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XForms and XML-Enabled Clients Gain Traction with XQuery Databases
Kurt Cagle, XML.com
XForms has now become the focus of not just one but several different implementations. Orbeon has continued to establish its position as the dominant player in the nascent industry, though XForms products by IBM (Lotus Forms, formerly the rather unwieldy IBM Workplace Forms), the XForms extension for Mozilla Firefox, the Server/AJAX based Chiba XForms, FormsPlayer, Picoforms and the Ubiquity project, all attest to how full (and competitive) this field has become. Additionally: tools such as xFy. There are two factors that have long held XForms in check. The first is that XForms is not a complete solution to anything -- it depends upon having an XML data server that can also persist or process the XML sent to it. Without that, XForms is simply a very complicated toy language... I do not find it at all coincidental that as XQuery has emerged to provide a data abstraction layer for document-centric content, XML databases have also gained traction, and 2008 provided a good example of that. MarkLogic released their MarkLogic 4.0 XML Server, bringing their XQuery implementations to contemporary standards; The eXist project released their 1.2 branch this year as well, giving a significant boost to the performance of the product and expanding its native library significantly. IBM released updates to their widely used IBM DB2 PureXML Server to bring it in line with current XQuery specifications, and has significantly stepped up their marketing efforts there. Oracle's acquisition of Sleepycat in late 2006 resurfaced in 2008 as Oracle Berkeley DB XML while EMC/Document acquired XML database company X-Hive to incorporate into its offering as the EMC's X-Hive/DB8 Server... XML Databases drive XForms. That has been demonstrated over and over again in this industry—indeed, much of the XRX patterns described earlier in this series are a direct result of this realization. Once you have an XML database in place, the desire to work with the content via some type of forms interface becomes very compelling, especially for mixed data/ document structures. My expectations for XForms in 2009 are consequently quite high. I think that by the time the year is out, every XML database will be paired with either an open source XForms component or will have produced an embedded XForms layer of their own, and most of these will be running at least a subset of XForms 1.1. Because many of these are designed to work in an AJAX layer on top of existing browsers, it also short circuits the other major block to XForms adoption - Microsoft's lack of interest in the technology. I think another company to watch this year in that space is JustSystems with their xFy product, though I personally think that they should make the investment and move to a full XForms compliant system... as IBM found with their PureEdge solution, the market seems to be moving away from pure proprietary languages, even XML languages, and the benefits of maintaining an XForms layer will likely outweigh the development costs.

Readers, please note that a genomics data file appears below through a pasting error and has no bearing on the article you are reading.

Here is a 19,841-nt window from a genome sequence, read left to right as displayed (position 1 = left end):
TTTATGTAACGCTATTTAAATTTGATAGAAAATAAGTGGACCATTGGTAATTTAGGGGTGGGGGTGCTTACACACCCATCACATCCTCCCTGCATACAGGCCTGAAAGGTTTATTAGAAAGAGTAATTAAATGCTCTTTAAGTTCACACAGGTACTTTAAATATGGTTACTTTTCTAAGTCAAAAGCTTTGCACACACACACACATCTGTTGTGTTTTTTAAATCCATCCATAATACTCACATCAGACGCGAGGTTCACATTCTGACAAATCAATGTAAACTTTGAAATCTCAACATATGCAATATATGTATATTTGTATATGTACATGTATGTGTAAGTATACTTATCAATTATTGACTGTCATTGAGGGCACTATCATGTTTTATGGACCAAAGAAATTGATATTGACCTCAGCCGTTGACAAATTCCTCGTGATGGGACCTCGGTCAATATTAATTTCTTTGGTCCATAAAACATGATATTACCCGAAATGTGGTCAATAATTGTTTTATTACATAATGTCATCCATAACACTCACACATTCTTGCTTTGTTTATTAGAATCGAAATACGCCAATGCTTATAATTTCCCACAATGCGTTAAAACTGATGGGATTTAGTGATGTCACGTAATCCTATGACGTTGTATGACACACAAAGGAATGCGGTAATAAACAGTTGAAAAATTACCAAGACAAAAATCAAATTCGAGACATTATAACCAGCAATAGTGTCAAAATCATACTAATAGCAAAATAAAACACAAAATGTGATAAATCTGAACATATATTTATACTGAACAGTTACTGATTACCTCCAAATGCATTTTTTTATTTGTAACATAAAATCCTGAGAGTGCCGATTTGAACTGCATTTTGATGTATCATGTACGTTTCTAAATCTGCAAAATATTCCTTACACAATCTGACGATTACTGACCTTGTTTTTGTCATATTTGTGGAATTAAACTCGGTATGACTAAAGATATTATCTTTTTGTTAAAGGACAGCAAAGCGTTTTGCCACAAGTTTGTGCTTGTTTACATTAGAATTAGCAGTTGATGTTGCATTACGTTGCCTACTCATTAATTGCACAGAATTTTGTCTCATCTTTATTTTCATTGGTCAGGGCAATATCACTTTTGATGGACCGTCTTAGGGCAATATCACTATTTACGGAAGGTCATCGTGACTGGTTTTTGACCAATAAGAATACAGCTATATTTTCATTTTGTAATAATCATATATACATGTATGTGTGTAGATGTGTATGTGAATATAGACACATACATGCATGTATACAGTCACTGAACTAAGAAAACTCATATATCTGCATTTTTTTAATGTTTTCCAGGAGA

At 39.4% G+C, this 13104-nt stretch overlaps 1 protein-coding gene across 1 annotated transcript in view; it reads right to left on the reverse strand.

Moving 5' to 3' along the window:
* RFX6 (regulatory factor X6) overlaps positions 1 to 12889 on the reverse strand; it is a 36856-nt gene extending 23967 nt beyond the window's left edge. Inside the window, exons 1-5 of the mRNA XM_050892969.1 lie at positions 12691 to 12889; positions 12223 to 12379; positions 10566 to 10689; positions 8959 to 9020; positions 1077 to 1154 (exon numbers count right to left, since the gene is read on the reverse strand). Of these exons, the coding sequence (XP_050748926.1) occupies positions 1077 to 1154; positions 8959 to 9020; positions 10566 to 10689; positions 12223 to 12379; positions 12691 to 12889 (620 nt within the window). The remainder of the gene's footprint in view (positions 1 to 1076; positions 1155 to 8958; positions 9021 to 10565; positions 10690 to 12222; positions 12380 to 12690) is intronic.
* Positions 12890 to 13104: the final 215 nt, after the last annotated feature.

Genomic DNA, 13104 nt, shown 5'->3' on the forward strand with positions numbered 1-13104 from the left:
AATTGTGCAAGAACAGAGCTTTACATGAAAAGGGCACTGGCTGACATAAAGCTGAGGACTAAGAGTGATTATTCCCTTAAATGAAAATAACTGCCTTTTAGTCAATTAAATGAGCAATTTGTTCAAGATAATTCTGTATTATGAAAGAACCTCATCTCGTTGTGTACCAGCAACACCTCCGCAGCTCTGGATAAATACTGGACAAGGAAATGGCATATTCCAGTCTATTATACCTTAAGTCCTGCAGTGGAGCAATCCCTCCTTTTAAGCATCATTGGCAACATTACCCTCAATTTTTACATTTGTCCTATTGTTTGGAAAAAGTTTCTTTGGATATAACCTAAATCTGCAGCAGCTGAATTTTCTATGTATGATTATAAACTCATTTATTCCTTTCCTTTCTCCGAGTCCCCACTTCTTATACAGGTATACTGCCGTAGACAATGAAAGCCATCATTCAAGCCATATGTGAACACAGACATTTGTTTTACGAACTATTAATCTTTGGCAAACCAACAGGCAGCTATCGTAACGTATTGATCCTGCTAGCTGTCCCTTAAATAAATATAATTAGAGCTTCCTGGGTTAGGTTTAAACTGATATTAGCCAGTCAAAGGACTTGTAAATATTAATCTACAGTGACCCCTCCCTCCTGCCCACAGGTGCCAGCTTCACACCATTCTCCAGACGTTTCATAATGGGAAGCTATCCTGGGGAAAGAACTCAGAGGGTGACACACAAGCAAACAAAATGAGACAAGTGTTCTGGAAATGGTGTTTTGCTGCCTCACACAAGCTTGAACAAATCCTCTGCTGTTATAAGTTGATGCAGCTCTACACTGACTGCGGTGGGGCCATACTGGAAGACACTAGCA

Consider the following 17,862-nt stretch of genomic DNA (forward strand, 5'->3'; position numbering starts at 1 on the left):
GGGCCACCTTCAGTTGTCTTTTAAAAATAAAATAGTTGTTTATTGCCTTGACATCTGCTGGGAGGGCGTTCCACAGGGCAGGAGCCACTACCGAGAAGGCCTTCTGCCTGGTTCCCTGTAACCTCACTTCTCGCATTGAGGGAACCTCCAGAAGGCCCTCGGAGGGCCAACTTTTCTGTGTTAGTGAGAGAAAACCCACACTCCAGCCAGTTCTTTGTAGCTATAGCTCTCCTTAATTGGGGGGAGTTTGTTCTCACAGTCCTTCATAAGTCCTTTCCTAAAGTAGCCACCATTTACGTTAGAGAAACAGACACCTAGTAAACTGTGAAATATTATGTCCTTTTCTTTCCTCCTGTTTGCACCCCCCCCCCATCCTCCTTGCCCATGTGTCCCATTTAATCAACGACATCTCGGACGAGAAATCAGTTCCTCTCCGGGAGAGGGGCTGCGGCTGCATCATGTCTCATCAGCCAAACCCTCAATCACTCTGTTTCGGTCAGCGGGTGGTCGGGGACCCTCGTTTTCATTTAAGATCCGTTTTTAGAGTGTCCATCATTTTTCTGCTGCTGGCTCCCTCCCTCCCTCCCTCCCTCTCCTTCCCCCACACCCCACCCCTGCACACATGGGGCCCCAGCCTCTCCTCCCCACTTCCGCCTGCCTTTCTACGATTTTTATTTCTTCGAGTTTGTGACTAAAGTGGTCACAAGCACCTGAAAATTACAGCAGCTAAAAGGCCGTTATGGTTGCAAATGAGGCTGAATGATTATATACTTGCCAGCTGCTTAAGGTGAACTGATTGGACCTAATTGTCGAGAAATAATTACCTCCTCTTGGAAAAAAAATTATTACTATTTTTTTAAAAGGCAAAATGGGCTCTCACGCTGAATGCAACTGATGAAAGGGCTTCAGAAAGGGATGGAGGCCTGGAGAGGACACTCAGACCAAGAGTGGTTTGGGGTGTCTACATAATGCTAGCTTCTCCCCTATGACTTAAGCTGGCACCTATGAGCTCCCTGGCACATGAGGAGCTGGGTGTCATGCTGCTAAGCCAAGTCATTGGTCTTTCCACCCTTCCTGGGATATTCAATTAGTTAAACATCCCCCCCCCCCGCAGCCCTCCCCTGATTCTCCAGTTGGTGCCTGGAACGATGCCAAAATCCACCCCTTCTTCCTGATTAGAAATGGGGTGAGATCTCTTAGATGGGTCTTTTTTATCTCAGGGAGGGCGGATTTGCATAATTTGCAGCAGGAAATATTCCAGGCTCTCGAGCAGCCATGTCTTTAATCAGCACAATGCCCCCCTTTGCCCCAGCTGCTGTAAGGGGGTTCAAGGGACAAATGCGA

See also: XML and Forms
Fujitsu Research Institute Supports GRC Extensible Markup Language
Staff, Fujitsu Announcement
The Fujitsu Research Institute, a global leader in enterprise technology services and information management standards, announced that it "has joined The Open Compliance & Ethics Group's growing International Technology Council to help improve Governance, Risk and Compliance (GRC) information management in global enterprises. The inclusion of Fujitsu Research Institute's expertise in Extensible Business Reporting Language (XBRL) for internal controls and risk management will help the Technology Council's rapid development of GRC Extensible Markup Language (XML) information standards." The OCEG Technology Council was formed to help address the strategic, operational and technical issues that professionals face when applying Information Technology (IT) to governance, risk, compliance (GRC) and ethics management. OCEG's technology standards program focuses on modeling, mapping and testing the entities in a GRC information management backbone (including incidents, objectives, events, risks, controls, tests, and messages) that are exchanged between IT systems and applications using open XML/XBRL schema. The GRC-XML TM Program Goals are to publish and popularize GRC-XML schema related to risk and compliance processes, corporate transparency and policy-based management in the XBRL standard. Its members participate in the working groups necessary to create and publish the related GRC taxonomy. OCEG manages the GRC-XML Provisional Jurisdiction of XBRL International, where XBRL International (XII) reviews, acknowledges and publishes OCEG GRC-XML work group scripts, schema and related documents in the XII domain. Published GRC-XML documents are managed by OCEG and available as an open standard for use without the payment of a licensing fee. GRC-XML taxonomy improves GRC process efficiency by enhancing the information technology backbone with standardized messaging to reduce the cost of related software integration and implementation...